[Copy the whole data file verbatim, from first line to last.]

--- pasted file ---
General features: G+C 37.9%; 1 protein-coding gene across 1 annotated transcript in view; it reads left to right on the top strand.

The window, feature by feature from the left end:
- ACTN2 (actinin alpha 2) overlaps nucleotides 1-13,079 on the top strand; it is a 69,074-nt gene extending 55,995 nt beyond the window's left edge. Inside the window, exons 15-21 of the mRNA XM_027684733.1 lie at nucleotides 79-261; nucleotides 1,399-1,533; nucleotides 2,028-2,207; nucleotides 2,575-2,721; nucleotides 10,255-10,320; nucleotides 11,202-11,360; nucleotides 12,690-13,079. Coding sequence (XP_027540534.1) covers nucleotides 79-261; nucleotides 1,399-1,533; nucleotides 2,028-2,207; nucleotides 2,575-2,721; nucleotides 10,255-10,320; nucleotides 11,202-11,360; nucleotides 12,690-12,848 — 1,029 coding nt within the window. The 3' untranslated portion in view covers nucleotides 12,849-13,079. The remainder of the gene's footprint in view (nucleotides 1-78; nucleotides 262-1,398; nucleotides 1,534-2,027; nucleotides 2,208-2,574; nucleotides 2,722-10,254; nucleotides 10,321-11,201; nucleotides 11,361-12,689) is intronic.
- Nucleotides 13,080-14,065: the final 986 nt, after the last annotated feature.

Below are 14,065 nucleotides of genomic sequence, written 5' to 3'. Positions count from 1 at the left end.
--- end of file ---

General features: G+C 37.9%; 1 protein-coding gene across 1 annotated transcript in view; it reads left to right on the top strand.

The window, feature by feature from the left end:
- ACTN2 (actinin alpha 2) overlaps nucleotides 1-13,079 on the top strand; it is a 69,074-nt gene extending 55,995 nt beyond the window's left edge. Inside the window, exons 15-21 of the mRNA XM_027684733.1 lie at nucleotides 79-261; nucleotides 1,399-1,533; nucleotides 2,028-2,207; nucleotides 2,575-2,721; nucleotides 10,255-10,320; nucleotides 11,202-11,360; nucleotides 12,690-13,079. Coding sequence (XP_027540534.1) covers nucleotides 79-261; nucleotides 1,399-1,533; nucleotides 2,028-2,207; nucleotides 2,575-2,721; nucleotides 10,255-10,320; nucleotides 11,202-11,360; nucleotides 12,690-12,848 — 1,029 coding nt within the window. The 3' untranslated portion in view covers nucleotides 12,849-13,079. The remainder of the gene's footprint in view (nucleotides 1-78; nucleotides 262-1,398; nucleotides 1,534-2,027; nucleotides 2,208-2,574; nucleotides 2,722-10,254; nucleotides 10,321-11,201; nucleotides 11,361-12,689) is intronic.
- Nucleotides 13,080-14,065: the final 986 nt, after the last annotated feature.

Below are 14,065 nucleotides of genomic sequence, written 5' to 3'. Positions count from 1 at the left end.